Friday, March 31, 2006

Friendship and Anger

Interesting comments on the last post. I'm going to pick on Devan now. Fair warning.

If you value someone's friendship, accept it. They are who they are and their rudeness has nothing to do with their feelings for you. Accepting who someone is and the structure of a particular relationship is EXACTLY what it means to be someone's friend. Just because someone's a "flake" doesn't mean they're not a "friend." And just because you're not priority number one in their lives, doesn't mean that you're not an important part of their life. It's just a matter of perspective. ~ Devan, in comments below

See, this is what I mean by being able to explain away just about any treatment. This is a bunch of rationalizing bullshit that confuses "being a friend" with "being a doormat".

Friendship is a mutual system of support, affection, interests, and respect. Keyword: MUTUAL. I think I allowed that this friend's actions have nothing to do with her feelings for me. I'm pretty sure her actions have much more to do with the value she places on her personal time and other issues stemming from shyness and self-worth considerations. I don't believe I ever mentioned anything about needing to be a number one priority with a friend. HELL, I'm not even a number one priority with my husband. (Though I think I've made it into the top three now.)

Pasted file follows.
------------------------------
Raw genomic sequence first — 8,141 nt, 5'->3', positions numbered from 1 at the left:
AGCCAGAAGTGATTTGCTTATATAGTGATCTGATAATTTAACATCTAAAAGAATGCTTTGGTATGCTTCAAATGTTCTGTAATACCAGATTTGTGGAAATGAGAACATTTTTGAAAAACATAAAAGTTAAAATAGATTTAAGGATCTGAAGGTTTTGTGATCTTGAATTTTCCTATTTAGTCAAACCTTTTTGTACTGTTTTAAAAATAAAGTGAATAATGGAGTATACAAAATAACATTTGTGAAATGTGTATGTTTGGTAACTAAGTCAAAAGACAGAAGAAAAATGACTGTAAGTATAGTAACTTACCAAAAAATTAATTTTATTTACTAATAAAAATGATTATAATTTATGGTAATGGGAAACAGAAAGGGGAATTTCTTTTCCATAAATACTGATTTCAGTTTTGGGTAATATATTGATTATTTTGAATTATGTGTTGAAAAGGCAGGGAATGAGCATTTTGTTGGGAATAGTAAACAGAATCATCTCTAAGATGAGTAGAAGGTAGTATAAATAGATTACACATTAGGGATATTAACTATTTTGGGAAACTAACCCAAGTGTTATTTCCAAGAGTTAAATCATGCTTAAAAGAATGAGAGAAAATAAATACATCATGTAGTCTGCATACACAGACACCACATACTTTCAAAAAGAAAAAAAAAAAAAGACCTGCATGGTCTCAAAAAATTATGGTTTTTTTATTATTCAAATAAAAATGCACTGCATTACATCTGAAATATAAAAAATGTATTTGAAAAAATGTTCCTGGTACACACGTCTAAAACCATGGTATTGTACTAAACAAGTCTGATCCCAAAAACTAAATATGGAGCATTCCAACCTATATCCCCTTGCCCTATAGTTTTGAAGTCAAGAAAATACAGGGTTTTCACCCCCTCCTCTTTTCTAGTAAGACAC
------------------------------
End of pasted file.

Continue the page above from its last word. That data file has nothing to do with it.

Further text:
Likewise, my admission about being pissed off at her actions has no bearing on my feelings for her as a person. I love her to pieces. She was there for me in a very real way throughout my college years. When she decides that she has time for friends and friendship in her life again, I'll still be here. But for me to be okay with ME, I can't keep holding out my hand only to have it be ignored over and over.

My saying that I'm pissed off has much more to do with me getting over that voice in my head that says "you don't have the right to be angry". Because, honestly, I AM angry, and if I deny that, it's only going to destroy, little-by-little, the friendship that I do feel for her. Simmering anger turns into resentment, and nothing sours a relationship faster than bubbling pools of resentment. If I own up to my anger, I can deal with it, get over it, and move on to something more productive and interesting.

Yes, opening yourself to other people can hurt. I can only assume that's why so many people are so crippled by social interactions. ~ Devan again

What the hell kind of high horse condescending bullshit statement is this? And what does it have to do with the subject at hand? I'm not talking about being unable to "open" myself to people. (And, my, doesn't that sound pornographic?) I'm as open to people as the next person, but I have a lot of interests and a lot of ways to entertain myself, so I see no reason to tolerate disrespectful treatment from others. Just not worth my time. Doesn't make me crippled, just makes me happier and saner.

Don't make me have to smack you. (Metaphorically speaking, of course.)

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